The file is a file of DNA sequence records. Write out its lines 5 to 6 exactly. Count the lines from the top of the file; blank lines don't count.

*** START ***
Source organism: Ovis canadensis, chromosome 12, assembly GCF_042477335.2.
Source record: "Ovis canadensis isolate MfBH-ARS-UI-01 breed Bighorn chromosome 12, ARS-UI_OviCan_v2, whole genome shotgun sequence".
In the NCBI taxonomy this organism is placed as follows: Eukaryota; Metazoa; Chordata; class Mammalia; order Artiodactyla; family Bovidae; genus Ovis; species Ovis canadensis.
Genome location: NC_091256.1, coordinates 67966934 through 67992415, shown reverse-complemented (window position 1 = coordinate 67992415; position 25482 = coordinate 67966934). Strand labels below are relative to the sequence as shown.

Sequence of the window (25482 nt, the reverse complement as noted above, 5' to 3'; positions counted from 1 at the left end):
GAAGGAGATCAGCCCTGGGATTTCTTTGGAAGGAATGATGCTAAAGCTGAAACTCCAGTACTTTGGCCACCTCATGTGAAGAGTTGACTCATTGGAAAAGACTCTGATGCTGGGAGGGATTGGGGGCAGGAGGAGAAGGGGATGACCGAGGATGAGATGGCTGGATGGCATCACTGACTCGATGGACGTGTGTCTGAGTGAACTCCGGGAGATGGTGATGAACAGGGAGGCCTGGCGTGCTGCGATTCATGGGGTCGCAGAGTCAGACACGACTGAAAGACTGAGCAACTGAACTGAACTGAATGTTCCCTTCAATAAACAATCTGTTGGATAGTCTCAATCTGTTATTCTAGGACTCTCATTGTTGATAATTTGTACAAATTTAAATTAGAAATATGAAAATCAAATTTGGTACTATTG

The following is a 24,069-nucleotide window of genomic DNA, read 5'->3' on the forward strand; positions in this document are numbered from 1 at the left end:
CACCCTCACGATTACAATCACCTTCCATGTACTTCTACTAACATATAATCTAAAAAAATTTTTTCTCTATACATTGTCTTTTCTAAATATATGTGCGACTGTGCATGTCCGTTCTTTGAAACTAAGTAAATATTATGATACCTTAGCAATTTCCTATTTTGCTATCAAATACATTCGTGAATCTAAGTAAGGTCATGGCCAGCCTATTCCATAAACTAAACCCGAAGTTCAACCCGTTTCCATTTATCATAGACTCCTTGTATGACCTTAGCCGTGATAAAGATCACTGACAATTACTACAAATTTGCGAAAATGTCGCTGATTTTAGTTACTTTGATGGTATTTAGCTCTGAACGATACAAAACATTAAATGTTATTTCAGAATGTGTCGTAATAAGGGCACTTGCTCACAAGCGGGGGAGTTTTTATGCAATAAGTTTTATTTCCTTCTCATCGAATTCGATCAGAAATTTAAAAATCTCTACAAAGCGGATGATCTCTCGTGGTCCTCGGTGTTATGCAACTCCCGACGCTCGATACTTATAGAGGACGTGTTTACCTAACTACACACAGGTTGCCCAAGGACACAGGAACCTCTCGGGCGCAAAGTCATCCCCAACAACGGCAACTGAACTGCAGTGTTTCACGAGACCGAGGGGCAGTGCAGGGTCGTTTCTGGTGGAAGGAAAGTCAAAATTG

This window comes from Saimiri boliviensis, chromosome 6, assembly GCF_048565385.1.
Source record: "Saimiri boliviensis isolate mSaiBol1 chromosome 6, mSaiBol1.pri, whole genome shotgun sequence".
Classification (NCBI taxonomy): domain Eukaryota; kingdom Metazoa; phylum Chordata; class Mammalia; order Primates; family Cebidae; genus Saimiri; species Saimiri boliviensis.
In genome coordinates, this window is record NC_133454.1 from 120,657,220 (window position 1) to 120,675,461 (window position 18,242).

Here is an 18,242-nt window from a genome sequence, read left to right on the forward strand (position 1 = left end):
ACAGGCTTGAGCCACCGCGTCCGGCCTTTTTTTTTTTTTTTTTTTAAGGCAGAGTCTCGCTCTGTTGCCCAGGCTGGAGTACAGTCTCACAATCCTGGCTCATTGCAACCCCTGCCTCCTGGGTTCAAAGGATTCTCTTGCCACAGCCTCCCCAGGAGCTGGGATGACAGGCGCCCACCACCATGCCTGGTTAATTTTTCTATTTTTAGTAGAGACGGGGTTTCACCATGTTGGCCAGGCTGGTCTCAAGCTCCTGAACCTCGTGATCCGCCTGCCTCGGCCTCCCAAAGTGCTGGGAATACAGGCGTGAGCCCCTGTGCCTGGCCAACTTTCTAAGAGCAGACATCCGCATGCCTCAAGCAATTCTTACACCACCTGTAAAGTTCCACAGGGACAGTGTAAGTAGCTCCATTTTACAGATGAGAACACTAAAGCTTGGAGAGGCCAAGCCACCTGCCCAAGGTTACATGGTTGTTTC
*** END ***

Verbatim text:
Sequence of the window (25482 nt, the reverse complement as noted above, 5' to 3'; positions counted from 1 at the left end):
GAAGGAGATCAGCCCTGGGATTTCTTTGGAAGGAATGATGCTAAAGCTGAAACTCCAGTACTTTGGCCACCTCATGTGAAGAGTTGACTCATTGGAAAAGACTCTGATGCTGGGAGGGATTGGGGGCAGGAGGAGAAGGGGATGACCGAGGATGAGATGGCTGGATGGCATCACTGACTCGATGGACGTGTGTCTGAGTGAACTCCGGGAGATGGTGATGAACAGGGAGGCCTGGCGTGCTGCGATTCATGGGGTCGCAGAGTCAGACACGACTGAAAGACTGAGCAACTGAACTGAACTGAATGTTCCCTTCAATAAACAATCTGTTGGATAGTCTCAATCTGTTATTCTAGGACTCTCATTGTTGATAATTTGTACAAATTTAAATTAGAAATATGAAAATCAAATTTGGTACTATTG